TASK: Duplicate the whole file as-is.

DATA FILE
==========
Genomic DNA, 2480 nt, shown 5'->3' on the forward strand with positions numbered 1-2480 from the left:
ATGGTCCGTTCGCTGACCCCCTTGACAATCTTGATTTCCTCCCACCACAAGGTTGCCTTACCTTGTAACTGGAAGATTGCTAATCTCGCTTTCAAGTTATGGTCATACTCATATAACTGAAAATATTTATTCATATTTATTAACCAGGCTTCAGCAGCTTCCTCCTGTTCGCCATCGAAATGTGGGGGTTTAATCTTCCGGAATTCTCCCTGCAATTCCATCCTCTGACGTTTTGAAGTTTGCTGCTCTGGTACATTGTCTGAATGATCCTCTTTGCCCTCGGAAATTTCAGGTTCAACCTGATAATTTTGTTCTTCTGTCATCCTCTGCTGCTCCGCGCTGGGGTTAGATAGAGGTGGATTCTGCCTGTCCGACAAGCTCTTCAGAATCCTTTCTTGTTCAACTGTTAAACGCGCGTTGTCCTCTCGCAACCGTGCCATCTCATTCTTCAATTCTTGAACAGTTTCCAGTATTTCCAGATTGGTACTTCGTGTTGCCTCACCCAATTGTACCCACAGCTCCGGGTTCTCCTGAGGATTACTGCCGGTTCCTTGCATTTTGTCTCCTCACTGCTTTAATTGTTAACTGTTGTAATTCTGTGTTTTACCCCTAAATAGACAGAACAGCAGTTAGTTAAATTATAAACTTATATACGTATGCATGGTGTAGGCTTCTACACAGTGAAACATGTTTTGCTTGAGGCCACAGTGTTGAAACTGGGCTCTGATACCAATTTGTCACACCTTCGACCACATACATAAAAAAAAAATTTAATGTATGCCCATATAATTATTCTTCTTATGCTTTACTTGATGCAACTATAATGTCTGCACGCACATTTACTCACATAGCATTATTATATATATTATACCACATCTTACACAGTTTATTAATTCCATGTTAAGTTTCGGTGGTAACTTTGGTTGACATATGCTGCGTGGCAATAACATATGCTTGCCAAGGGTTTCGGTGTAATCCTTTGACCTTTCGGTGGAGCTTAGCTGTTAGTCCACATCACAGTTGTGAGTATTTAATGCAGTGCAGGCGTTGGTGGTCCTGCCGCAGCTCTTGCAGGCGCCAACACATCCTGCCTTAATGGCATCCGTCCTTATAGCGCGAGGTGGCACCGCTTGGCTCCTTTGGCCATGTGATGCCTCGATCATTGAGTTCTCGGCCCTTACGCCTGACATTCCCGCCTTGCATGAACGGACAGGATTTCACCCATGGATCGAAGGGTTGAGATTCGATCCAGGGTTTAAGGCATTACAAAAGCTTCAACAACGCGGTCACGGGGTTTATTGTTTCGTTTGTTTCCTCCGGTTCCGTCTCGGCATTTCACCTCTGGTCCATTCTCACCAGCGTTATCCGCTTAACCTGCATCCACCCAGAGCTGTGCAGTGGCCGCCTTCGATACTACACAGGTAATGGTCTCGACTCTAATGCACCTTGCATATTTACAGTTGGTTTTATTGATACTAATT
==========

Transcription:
Genomic DNA, 2480 nt, shown 5'->3' on the forward strand with positions numbered 1-2480 from the left:
ATGGTCCGTTCGCTGACCCCCTTGACAATCTTGATTTCCTCCCACCACAAGGTTGCCTTACCTTGTAACTGGAAGATTGCTAATCTCGCTTTCAAGTTATGGTCATACTCATATAACTGAAAATATTTATTCATATTTATTAACCAGGCTTCAGCAGCTTCCTCCTGTTCGCCATCGAAATGTGGGGGTTTAATCTTCCGGAATTCTCCCTGCAATTCCATCCTCTGACGTTTTGAAGTTTGCTGCTCTGGTACATTGTCTGAATGATCCTCTTTGCCCTCGGAAATTTCAGGTTCAACCTGATAATTTTGTTCTTCTGTCATCCTCTGCTGCTCCGCGCTGGGGTTAGATAGAGGTGGATTCTGCCTGTCCGACAAGCTCTTCAGAATCCTTTCTTGTTCAACTGTTAAACGCGCGTTGTCCTCTCGCAACCGTGCCATCTCATTCTTCAATTCTTGAACAGTTTCCAGTATTTCCAGATTGGTACTTCGTGTTGCCTCACCCAATTGTACCCACAGCTCCGGGTTCTCCTGAGGATTACTGCCGGTTCCTTGCATTTTGTCTCCTCACTGCTTTAATTGTTAACTGTTGTAATTCTGTGTTTTACCCCTAAATAGACAGAACAGCAGTTAGTTAAATTATAAACTTATATACGTATGCATGGTGTAGGCTTCTACACAGTGAAACATGTTTTGCTTGAGGCCACAGTGTTGAAACTGGGCTCTGATACCAATTTGTCACACCTTCGACCACATACATAAAAAAAAAATTTAATGTATGCCCATATAATTATTCTTCTTATGCTTTACTTGATGCAACTATAATGTCTGCACGCACATTTACTCACATAGCATTATTATATATATTATACCACATCTTACACAGTTTATTAATTCCATGTTAAGTTTCGGTGGTAACTTTGGTTGACATATGCTGCGTGGCAATAACATATGCTTGCCAAGGGTTTCGGTGTAATCCTTTGACCTTTCGGTGGAGCTTAGCTGTTAGTCCACATCACAGTTGTGAGTATTTAATGCAGTGCAGGCGTTGGTGGTCCTGCCGCAGCTCTTGCAGGCGCCAACACATCCTGCCTTAATGGCATCCGTCCTTATAGCGCGAGGTGGCACCGCTTGGCTCCTTTGGCCATGTGATGCCTCGATCATTGAGTTCTCGGCCCTTACGCCTGACATTCCCGCCTTGCATGAACGGACAGGATTTCACCCATGGATCGAAGGGTTGAGATTCGATCCAGGGTTTAAGGCATTACAAAAGCTTCAACAACGCGGTCACGGGGTTTATTGTTTCGTTTGTTTCCTCCGGTTCCGTCTCGGCATTTCACCTCTGGTCCATTCTCACCAGCGTTATCCGCTTAACCTGCATCCACCCAGAGCTGTGCAGTGGCCGCCTTCGATACTACACAGGTAATGGTCTCGACTCTAATGCACCTTGCATATTTACAGTTGGTTTTATTGATACTAATT